Abraham Lincoln and Winston Churchill are routinely voted by historians and the general public alike in polls and surveys as ranking, respectively, as the best American president and British prime minister in their countries’ histories. Indeed, in a 2002 BBC television series Churchill topped the board as the greatest Briton in history, while a recent 2018 poll of 200 political scientists confirmed Lincoln’s ranking as the greatest president. In Lincoln & Churchill: Statesman at War, Lewis E. Lehrman presents a comparative study of these two giants of British and American history. This is not the first book to pair Churchill with another figure. Dual biographies have previously paired Churchill with David Lloyd George, William Lyon Mackenzie King, Anthony Eden, George Orwell, Jan Smuts, Charles De Gaulle, and Gandhi. Lincoln, for his part, has been the subject of dual biographies with, among others, Frederick Douglass and Jefferson Davis.
Although as Lehrman notes, Churchill was born nine years after Lincoln was assassinated (but for the president’s murder the lives of Lincoln and Churchill would probably have overlapped for several years), there is much new ground for study in comparing the two leaders who led their countries in brutal wars for survival. A comparative study, the book contrasts the two statesmen by such themes as personality, leadership, rhetoric, virtues as leaders, Anglo-American relations, managing of cabinet ministers and legislators, and relations with the generals and army leadership.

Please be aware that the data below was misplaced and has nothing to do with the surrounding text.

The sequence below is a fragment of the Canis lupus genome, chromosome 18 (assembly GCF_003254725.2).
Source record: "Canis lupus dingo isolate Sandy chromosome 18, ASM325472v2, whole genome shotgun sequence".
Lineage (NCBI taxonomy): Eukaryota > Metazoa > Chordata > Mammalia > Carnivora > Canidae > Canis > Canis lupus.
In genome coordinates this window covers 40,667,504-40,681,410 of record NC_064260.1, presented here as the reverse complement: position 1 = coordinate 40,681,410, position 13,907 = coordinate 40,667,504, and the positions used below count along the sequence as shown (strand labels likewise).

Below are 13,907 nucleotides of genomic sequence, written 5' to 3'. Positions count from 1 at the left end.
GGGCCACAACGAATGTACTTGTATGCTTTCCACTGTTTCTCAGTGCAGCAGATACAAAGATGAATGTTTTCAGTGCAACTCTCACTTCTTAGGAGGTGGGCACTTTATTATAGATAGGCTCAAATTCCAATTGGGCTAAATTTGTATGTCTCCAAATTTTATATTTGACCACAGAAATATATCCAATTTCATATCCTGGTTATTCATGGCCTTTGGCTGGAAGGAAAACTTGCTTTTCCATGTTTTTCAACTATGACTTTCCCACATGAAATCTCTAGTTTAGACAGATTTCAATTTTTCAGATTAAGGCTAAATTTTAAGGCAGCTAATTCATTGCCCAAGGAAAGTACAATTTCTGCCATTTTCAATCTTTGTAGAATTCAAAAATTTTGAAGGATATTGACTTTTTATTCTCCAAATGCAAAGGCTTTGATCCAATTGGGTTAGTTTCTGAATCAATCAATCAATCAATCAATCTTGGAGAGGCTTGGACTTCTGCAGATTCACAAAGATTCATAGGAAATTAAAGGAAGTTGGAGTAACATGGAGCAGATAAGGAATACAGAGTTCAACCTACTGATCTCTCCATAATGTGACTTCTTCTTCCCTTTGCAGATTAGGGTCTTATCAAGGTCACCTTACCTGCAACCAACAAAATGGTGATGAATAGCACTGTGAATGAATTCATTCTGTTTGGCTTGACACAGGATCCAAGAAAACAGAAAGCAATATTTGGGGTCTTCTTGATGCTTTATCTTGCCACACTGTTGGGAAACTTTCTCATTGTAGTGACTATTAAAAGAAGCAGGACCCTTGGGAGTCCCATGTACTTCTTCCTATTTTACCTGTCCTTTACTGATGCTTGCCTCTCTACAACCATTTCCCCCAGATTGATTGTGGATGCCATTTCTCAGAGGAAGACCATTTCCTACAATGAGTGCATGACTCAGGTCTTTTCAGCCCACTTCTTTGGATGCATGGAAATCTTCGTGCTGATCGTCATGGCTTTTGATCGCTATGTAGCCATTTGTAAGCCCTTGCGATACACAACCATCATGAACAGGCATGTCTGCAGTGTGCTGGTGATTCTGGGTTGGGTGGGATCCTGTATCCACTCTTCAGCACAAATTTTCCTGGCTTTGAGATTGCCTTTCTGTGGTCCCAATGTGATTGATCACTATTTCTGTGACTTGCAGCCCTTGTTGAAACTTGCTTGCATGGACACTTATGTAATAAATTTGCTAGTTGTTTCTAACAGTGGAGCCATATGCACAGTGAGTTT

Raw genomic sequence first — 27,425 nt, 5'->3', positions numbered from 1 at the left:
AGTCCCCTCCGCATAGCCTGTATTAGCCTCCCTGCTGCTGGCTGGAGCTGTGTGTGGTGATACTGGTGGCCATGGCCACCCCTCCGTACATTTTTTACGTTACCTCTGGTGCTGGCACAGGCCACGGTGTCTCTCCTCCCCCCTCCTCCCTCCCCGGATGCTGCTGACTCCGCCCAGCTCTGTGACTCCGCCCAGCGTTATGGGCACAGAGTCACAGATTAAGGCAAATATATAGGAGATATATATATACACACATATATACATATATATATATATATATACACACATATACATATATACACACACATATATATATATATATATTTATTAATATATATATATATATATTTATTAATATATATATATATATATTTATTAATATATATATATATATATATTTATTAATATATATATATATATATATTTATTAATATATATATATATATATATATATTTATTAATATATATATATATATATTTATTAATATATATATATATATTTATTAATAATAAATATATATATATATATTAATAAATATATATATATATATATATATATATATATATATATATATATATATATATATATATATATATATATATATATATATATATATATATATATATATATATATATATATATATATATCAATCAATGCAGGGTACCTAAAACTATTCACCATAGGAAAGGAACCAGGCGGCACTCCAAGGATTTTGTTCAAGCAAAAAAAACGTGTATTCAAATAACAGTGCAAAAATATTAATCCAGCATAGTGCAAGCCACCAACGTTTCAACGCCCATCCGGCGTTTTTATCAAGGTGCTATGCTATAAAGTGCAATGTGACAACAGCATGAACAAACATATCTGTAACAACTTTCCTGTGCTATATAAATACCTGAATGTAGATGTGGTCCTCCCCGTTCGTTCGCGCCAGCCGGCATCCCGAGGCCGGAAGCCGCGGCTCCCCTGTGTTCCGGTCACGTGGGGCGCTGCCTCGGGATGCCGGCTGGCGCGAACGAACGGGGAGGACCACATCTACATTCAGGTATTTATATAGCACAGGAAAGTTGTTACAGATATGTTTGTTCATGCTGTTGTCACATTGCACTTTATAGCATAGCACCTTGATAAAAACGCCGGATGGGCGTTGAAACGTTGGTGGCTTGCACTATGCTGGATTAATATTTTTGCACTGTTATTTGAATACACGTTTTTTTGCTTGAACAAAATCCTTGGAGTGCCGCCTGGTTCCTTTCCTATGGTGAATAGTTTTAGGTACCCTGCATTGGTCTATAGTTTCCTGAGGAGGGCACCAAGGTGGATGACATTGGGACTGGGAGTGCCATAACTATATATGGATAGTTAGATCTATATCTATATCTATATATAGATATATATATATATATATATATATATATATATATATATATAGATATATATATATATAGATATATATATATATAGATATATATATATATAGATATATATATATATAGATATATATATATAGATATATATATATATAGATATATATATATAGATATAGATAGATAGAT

In this outstanding work, Lehrman is much too harsh in comparing Field Marshal John Dill and US Civil War general George McClellan. Although both soldiers very much frustrated Churchill and Lincoln respectively, it is unfair to Dill to equate him with McClellan. Dill was a far greater man and general than the “Little Napoleon.” Whereas McClellan had a powerful army he refused to use, Dill had the thankless task of leading the British army in the two years after Dunkirk. In 1940-41 the British army possessed meager resources and even fewer means. Dill held the line and received Churchill’s disdain. That Churchill became entirely exasperated with Dill and rightly moved him out in favor of Alan Brooke should not disguise the fact that Dill, unlike McClellan, was a brilliant general.
Lehrman is well-suited to undertake this study as he has previously authored Lincoln at Peoria: The Turning Point as well as Churchill, Roosevelt & Co.: Studies in Character and Statecraft. In Lincoln & Churchill: Statesman at War he has written a well-researched and absorbing work.